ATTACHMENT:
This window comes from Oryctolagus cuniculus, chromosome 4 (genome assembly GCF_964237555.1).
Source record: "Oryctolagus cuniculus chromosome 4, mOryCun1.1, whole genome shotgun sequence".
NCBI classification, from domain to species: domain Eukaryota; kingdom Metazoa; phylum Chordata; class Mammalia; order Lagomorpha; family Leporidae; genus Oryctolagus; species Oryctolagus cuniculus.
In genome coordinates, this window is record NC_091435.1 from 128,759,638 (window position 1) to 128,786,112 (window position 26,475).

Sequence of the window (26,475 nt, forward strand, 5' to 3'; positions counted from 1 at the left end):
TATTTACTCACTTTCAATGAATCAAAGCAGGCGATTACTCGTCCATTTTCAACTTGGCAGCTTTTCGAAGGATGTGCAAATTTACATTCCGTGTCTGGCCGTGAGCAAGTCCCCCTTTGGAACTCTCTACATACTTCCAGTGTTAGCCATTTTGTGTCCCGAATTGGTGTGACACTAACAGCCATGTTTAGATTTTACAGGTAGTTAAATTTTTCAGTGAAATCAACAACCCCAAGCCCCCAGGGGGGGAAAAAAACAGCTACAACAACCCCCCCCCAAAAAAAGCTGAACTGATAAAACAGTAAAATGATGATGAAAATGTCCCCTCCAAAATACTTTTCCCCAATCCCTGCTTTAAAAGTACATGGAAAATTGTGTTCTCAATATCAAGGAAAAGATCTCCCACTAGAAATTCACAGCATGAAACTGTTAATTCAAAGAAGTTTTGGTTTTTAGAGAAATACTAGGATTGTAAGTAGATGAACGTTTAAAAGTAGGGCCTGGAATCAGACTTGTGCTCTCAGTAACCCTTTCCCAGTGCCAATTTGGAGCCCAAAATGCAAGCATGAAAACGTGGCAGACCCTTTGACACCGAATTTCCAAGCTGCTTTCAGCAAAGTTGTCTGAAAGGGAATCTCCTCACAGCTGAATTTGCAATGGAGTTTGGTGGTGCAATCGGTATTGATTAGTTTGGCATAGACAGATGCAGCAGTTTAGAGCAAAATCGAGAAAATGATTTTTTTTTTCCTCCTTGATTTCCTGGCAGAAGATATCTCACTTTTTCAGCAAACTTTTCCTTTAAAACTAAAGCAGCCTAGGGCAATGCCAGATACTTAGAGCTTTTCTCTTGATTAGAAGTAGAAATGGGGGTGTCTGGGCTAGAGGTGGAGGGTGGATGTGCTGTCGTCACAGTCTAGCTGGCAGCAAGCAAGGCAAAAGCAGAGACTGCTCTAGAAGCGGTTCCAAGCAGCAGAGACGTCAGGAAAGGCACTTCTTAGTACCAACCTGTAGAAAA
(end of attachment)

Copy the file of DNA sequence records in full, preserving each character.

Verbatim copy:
This window comes from Oryctolagus cuniculus, chromosome 4 (genome assembly GCF_964237555.1).
Source record: "Oryctolagus cuniculus chromosome 4, mOryCun1.1, whole genome shotgun sequence".
NCBI classification, from domain to species: domain Eukaryota; kingdom Metazoa; phylum Chordata; class Mammalia; order Lagomorpha; family Leporidae; genus Oryctolagus; species Oryctolagus cuniculus.
In genome coordinates, this window is record NC_091435.1 from 128,759,638 (window position 1) to 128,786,112 (window position 26,475).

Sequence of the window (26,475 nt, forward strand, 5' to 3'; positions counted from 1 at the left end):
TATTTACTCACTTTCAATGAATCAAAGCAGGCGATTACTCGTCCATTTTCAACTTGGCAGCTTTTCGAAGGATGTGCAAATTTACATTCCGTGTCTGGCCGTGAGCAAGTCCCCCTTTGGAACTCTCTACATACTTCCAGTGTTAGCCATTTTGTGTCCCGAATTGGTGTGACACTAACAGCCATGTTTAGATTTTACAGGTAGTTAAATTTTTCAGTGAAATCAACAACCCCAAGCCCCCAGGGGGGGAAAAAAACAGCTACAACAACCCCCCCCCAAAAAAAGCTGAACTGATAAAACAGTAAAATGATGATGAAAATGTCCCCTCCAAAATACTTTTCCCCAATCCCTGCTTTAAAAGTACATGGAAAATTGTGTTCTCAATATCAAGGAAAAGATCTCCCACTAGAAATTCACAGCATGAAACTGTTAATTCAAAGAAGTTTTGGTTTTTAGAGAAATACTAGGATTGTAAGTAGATGAACGTTTAAAAGTAGGGCCTGGAATCAGACTTGTGCTCTCAGTAACCCTTTCCCAGTGCCAATTTGGAGCCCAAAATGCAAGCATGAAAACGTGGCAGACCCTTTGACACCGAATTTCCAAGCTGCTTTCAGCAAAGTTGTCTGAAAGGGAATCTCCTCACAGCTGAATTTGCAATGGAGTTTGGTGGTGCAATCGGTATTGATTAGTTTGGCATAGACAGATGCAGCAGTTTAGAGCAAAATCGAGAAAATGATTTTTTTTTTCCTCCTTGATTTCCTGGCAGAAGATATCTCACTTTTTCAGCAAACTTTTCCTTTAAAACTAAAGCAGCCTAGGGCAATGCCAGATACTTAGAGCTTTTCTCTTGATTAGAAGTAGAAATGGGGGTGTCTGGGCTAGAGGTGGAGGGTGGATGTGCTGTCGTCACAGTCTAGCTGGCAGCAAGCAAGGCAAAAGCAGAGACTGCTCTAGAAGCGGTTCCAAGCAGCAGAGACGTCAGGAAAGGCACTTCTTAGTACCAACCTGTAGAAAA